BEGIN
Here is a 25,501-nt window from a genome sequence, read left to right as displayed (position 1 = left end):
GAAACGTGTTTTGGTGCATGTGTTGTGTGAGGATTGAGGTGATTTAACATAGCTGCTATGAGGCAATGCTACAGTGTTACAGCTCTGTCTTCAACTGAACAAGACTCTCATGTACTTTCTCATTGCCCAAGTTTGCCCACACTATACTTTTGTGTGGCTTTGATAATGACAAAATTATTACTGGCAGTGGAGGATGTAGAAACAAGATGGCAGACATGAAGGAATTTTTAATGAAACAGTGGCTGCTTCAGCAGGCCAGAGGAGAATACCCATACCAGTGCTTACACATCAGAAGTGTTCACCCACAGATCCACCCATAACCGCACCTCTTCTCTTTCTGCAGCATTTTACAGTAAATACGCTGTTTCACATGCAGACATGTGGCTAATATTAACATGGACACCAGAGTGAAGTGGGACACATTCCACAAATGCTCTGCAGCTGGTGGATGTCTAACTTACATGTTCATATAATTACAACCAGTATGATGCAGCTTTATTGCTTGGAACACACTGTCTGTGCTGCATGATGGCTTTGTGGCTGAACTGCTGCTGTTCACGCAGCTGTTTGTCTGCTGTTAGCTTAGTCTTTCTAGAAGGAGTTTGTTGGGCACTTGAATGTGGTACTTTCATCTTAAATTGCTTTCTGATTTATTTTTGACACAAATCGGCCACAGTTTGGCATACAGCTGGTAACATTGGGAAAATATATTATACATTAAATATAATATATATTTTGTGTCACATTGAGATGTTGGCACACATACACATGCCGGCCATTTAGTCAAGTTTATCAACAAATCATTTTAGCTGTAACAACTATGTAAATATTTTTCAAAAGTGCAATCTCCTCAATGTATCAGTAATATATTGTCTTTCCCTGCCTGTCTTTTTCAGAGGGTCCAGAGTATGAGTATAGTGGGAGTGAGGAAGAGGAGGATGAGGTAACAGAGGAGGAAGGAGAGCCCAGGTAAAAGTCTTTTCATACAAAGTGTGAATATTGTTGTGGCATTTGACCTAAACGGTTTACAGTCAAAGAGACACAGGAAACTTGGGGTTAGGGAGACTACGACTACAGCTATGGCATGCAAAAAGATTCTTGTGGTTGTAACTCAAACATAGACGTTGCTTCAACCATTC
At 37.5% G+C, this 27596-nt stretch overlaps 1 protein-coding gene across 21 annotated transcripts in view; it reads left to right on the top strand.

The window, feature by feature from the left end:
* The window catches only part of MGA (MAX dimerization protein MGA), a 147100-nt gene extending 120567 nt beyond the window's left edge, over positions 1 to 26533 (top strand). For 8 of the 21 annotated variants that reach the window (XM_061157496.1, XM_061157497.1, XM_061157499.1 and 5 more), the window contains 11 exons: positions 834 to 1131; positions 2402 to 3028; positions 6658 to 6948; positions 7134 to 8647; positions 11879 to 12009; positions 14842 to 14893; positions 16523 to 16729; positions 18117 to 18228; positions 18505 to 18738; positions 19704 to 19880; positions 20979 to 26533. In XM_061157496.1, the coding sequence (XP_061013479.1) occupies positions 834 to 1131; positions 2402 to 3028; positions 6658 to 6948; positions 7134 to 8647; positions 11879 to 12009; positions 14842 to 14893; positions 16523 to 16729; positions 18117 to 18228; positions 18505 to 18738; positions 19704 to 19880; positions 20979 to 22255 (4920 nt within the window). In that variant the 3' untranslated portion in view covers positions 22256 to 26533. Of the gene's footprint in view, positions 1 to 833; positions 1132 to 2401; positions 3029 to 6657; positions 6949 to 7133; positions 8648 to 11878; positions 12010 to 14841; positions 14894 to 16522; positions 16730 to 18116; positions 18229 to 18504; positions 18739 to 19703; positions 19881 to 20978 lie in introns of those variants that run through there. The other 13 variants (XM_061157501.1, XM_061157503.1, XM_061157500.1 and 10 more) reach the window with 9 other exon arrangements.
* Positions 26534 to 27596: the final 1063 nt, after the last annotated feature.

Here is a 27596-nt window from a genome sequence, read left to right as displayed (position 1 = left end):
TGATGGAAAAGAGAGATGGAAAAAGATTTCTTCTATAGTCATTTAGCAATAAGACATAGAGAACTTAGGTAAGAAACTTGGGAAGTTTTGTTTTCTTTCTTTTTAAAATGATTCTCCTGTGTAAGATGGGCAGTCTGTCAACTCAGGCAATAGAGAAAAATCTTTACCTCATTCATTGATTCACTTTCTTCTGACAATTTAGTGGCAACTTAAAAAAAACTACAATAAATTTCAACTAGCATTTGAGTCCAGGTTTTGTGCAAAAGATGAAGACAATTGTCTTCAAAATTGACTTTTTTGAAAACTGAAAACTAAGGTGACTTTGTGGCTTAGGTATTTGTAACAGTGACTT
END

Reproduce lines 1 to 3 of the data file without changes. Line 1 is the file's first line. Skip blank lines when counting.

Here is a 25,501-nt window from a genome sequence, read left to right as displayed (position 1 = left end):
GAAACGTGTTTTGGTGCATGTGTTGTGTGAGGATTGAGGTGATTTAACATAGCTGCTATGAGGCAATGCTACAGTGTTACAGCTCTGTCTTCAACTGAACAAGACTCTCATGTACTTTCTCATTGCCCAAGTTTGCCCACACTATACTTTTGTGTGGCTTTGATAATGACAAAATTATTACTGGCAGTGGAGGATGTAGAAACAAGATGGCAGACATGAAGGAATTTTTAATGAAACAGTGGCTGCTTCAGCAGGCCAGAGGAGAATACCCATACCAGTGCTTACACATCAGAAGTGTTCACCCACAGATCCACCCATAACCGCACCTCTTCTCTTTCTGCAGCATTTTACAGTAAATACGCTGTTTCACATGCAGACATGTGGCTAATATTAACATGGACACCAGAGTGAAGTGGGACACATTCCACAAATGCTCTGCAGCTGGTGGATGTCTAACTTACATGTTCATATAATTACAACCAGTATGATGCAGCTTTATTGCTTGGAACACACTGTCTGTGCTGCATGATGGCTTTGTGGCTGAACTGCTGCTGTTCACGCAGCTGTTTGTCTGCTGTTAGCTTAGTCTTTCTAGAAGGAGTTTGTTGGGCACTTGAATGTGGTACTTTCATCTTAAATTGCTTTCTGATTTATTTTTGACACAAATCGGCCACAGTTTGGCATACAGCTGGTAACATTGGGAAAATATATTATACATTAAATATAATATATATTTTGTGTCACATTGAGATGTTGGCACACATACACATGCCGGCCATTTAGTCAAGTTTATCAACAAATCATTTTAGCTGTAACAACTATGTAAATATTTTTCAAAAGTGCAATCTCCTCAATGTATCAGTAATATATTGTCTTTCCCTGCCTGTCTTTTTCAGAGGGTCCAGAGTATGAGTATAGTGGGAGTGAGGAAGAGGAGGATGAGGTAACAGAGGAGGAAGGAGAGCCCAGGTAAAAGTCTTTTCATACAAAGTGTGAATATTGTTGTGGCATTTGACCTAAACGGTTTACAGTCAAAGAGACACAGGAAACTTGGGGTTAGGGAGACTACGACTACAGCTATGGCATGCAAAAAGATTCTTGTGGTTGTAACTCAAACATAGACGTTGCTTCAACCATTC
At 37.5% G+C, this 27596-nt stretch overlaps 1 protein-coding gene across 21 annotated transcripts in view; it reads left to right on the top strand.